Tag Archives: waiting

Is It Time Yet?

Patience is not simply the ability to wait – it’s how we behave while we’re waiting. ~Joyce Meyer

hourglass

Last spring I was looking for a job. The last of my homeschooled children was graduating high school, and it was time that I started helping my family financially. Or so I thought.

I really believe God has called me to write for him. Having a full-time “real” job would greatly prohibit my creative abilities and thus my writing schedule. Basically, I would be too tired to write.

But I looked for a job anyway.

I found the perfect fit, or so I thought. I would teach English online with a company in China. It was perfect. Flexible. Good pay. Right up my alley- teaching and English!

But God told me NO. Three times I put out the fleece and three times he sent it back. I couldn’t explain it, even felt crazy telling people that God told me not to do it. But I obeyed.

Zechariah and Elizabeth prayed for a child. At first they prayed for a son. A boy who would be like his father, a priest for the Lord. They envisioned a cherub that would grow into a man who would care for them in their old age. As time went by, they gave up on a son. A daughter would be fine. She would look like her mother, be gentle and kind, supportive of her family. But the daughter never appeared either.

Finally, the couple gave up. They didn’t know why, but it seemed as if God didn’t find them worthy of this blessing. They questioned, they cried, they hid their pain and embarrassment. And life went on.

Later, Zechariah’s lot as priest was chosen. This would be the year that he would go into the Holy of Holies. It was an honor, a privilege, an awesome event.

Zechariah walked up the steps, the rope tied to his waist jostling against his leg. He pushed the curtain aside like a child entering the Big Kids’ Class and walked forward. Smoke and incense filled the air as he prayed for the people.

Then an angel appeared and a prayer was answered. A son was given.

If Zechariah’s turn to serve had come earlier, he would have missed the divine encounter. If Elizabeth had had children earlier she wouldn’t have been available to host her cousin Mary and praise the mother of Jesus. If John had been born earlier, he would have missed the Christ.

The answer to their prayer had been given all along, it only needed time.

So many times I can’t understand why God doesn’t answer my prayers. I ask for good things. Things that surely are within his will. Perhaps he doesn’t send the blessing because the timing just isn’t right.

Last month I put the fleece back out, and God said YES. I don’t know what made the difference other than time. The time was right and the blessing was given.

May you be patient as you wait for his timing and his blessing.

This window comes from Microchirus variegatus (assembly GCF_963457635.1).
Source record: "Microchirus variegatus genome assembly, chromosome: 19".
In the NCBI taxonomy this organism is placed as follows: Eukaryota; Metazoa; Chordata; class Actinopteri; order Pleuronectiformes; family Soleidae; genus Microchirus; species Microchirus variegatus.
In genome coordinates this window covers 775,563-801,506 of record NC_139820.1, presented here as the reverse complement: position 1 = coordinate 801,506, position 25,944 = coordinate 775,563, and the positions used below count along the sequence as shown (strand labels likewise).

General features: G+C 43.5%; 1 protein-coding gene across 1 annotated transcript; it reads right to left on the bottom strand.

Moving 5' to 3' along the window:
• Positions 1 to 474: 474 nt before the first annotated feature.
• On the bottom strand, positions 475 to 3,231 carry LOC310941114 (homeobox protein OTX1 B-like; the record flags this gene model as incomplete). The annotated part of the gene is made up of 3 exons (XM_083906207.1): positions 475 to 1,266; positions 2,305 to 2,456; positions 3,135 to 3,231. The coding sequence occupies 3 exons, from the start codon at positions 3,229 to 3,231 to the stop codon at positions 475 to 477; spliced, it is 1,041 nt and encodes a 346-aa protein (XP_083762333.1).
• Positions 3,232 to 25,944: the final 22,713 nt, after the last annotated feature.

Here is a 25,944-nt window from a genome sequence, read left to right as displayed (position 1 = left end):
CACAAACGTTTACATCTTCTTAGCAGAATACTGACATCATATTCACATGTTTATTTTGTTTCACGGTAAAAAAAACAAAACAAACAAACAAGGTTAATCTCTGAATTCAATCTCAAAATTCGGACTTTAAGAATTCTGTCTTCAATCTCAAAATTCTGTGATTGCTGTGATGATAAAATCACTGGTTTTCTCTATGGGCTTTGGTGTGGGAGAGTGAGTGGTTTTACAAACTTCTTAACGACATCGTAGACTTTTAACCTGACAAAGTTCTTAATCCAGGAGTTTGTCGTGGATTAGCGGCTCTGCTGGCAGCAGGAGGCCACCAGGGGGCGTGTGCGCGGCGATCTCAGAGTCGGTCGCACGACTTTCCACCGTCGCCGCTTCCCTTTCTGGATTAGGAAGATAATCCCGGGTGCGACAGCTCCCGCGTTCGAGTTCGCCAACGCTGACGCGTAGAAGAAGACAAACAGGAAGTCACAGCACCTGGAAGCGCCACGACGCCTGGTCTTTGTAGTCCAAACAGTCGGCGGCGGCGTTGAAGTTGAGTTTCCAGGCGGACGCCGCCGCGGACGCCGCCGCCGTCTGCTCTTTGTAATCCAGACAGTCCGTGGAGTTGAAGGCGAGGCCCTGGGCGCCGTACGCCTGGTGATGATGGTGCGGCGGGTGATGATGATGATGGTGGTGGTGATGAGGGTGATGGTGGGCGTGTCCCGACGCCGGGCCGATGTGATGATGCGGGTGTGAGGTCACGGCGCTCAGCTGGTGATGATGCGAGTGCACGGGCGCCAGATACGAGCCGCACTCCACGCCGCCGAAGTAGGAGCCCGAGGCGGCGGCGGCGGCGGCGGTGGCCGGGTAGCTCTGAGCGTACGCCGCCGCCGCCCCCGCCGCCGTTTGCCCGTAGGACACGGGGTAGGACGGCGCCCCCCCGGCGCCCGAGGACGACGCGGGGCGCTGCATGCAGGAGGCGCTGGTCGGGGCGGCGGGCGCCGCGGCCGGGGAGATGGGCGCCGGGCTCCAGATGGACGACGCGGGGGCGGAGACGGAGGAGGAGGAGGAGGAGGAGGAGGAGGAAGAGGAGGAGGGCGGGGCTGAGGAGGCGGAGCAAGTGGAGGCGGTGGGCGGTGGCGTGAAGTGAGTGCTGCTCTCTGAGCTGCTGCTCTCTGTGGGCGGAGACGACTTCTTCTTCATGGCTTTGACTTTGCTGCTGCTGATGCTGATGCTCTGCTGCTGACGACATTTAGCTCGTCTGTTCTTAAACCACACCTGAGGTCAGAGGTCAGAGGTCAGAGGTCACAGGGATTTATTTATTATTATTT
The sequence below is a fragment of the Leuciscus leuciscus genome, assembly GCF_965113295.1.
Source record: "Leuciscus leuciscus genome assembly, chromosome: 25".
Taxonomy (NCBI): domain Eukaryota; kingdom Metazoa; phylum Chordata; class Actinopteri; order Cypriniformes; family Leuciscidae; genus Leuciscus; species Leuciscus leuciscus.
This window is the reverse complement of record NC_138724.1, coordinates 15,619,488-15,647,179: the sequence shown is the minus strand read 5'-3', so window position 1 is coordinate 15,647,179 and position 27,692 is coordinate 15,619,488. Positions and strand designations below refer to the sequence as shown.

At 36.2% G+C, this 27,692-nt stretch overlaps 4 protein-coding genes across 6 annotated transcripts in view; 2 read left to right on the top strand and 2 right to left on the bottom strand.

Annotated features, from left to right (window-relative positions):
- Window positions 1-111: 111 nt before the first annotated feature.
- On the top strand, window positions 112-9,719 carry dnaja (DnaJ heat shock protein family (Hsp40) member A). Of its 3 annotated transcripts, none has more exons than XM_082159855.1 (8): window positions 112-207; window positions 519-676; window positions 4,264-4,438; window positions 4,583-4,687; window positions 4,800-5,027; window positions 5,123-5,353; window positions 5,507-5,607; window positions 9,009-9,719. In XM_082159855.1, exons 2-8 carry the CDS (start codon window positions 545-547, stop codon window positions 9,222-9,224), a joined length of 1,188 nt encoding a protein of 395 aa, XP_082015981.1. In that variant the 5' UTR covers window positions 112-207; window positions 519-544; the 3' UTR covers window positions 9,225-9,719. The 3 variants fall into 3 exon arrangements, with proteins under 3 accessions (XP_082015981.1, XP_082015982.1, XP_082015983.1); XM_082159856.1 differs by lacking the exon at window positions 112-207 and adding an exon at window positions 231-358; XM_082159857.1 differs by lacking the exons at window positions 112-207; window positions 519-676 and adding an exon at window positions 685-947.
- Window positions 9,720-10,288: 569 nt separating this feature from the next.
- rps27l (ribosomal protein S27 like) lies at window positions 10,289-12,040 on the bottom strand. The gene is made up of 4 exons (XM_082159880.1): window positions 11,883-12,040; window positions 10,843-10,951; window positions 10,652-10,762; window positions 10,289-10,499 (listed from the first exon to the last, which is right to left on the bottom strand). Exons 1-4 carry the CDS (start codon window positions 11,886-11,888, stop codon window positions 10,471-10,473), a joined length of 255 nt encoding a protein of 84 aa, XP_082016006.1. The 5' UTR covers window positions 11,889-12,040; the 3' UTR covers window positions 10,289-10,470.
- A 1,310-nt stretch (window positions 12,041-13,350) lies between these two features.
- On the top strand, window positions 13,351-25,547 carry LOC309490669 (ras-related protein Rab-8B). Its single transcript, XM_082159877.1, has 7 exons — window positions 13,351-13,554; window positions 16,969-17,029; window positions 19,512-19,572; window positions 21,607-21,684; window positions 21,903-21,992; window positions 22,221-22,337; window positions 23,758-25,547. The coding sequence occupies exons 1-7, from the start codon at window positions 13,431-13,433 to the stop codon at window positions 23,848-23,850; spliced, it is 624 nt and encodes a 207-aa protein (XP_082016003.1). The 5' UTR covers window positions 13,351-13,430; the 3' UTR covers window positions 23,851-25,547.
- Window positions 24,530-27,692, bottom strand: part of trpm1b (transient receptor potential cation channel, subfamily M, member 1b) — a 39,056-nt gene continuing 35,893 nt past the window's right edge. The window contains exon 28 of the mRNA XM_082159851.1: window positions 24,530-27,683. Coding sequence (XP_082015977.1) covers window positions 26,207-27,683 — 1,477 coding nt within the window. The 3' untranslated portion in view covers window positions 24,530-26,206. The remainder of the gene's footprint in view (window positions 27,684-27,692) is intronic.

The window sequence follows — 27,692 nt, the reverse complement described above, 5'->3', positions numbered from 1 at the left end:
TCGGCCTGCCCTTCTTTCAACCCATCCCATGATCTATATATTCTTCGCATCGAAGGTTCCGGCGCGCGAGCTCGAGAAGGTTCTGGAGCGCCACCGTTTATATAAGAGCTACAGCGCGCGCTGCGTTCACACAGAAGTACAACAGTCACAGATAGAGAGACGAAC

The heart of man plans his way, but the Lord establishes his steps. Proverbs 16:9 ESV

Anticipation

waitingI have never been good at understanding the lyrics of songs. I remember one song in particular by Kenny Rogers in which I thought he was singing, “You picked a fine time to leave me Lucille, with four hundred children and a crop in the field,” which makes sense. I would leave, too, if there were four hundred children. Another song that I just now found out I was singing wrong is Anticipation by Carly Simon. I always thought it was “Anticipation is making me crazy”, but in actuality it is “Is keeping me waiting”.

I am back to teaching the Elementary class at church on Sundays. Their prayer request the last two weeks is that time speeds up so they can get to Christmas faster. The anticipation is driving them crazy and keeping them waiting. As I led the prayer for them, I realized that anticipation is what the entire saga of God’s people is about.

For thousands of years, God’s people waited – anticipated – the coming of the Messiah. Then they anticipated his ascent to the throne. And now we all anticipate the return of the Messiah. And that anticipation is driving us crazy and keeping us waiting.

Some people wait better than others. Dr. Seuss summed it up pretty well, I think, in his book Oh The Places You’ll Go.

You can get so confused
that you’ll start in to race
down long wiggled roads at a break-necking pace
and grind on for miles cross weirdish wild space,
headed, I fear, toward a most useless place.
The Waiting Place…

…for people just waiting.
Waiting for a train to go
or a bus to come, or a plane to go
or the mail to come, or the rain to go
or the phone to ring, or the snow to snow
or waiting around for a Yes or No
or waiting for their hair to grow.
Everyone is just waiting.

Waiting for the fish to bite
or waiting for wind to fly a kite
or waiting around for Friday night
or waiting, perhaps, for their Uncle Jake
or a pot to boil, or a Better Break
or a string of pearls, or a pair of pants
or a wig with curls, or Another Chance.
Everyone is just waiting.

Dr. Seuss goes on to explain that that sort of waiting is NOT for his reader, and neither is it for God’s people. Anticipation is more than waiting. Anticipation is eager, yearning, longing, enthusiastic, fervent, and hopeful.

Christmas is a great time to remind ourselves that waiting does end in answered promise. A Messiah came. God’s word is true and trustworthy. And a Messiah will return.

We do not wait. No. . . We anticipate!

Come Lord Jesus!


But as for me, I watch in hope for the Lord,
    I wait for God my Savior;
    my God will hear me. Micah 7:7 NIV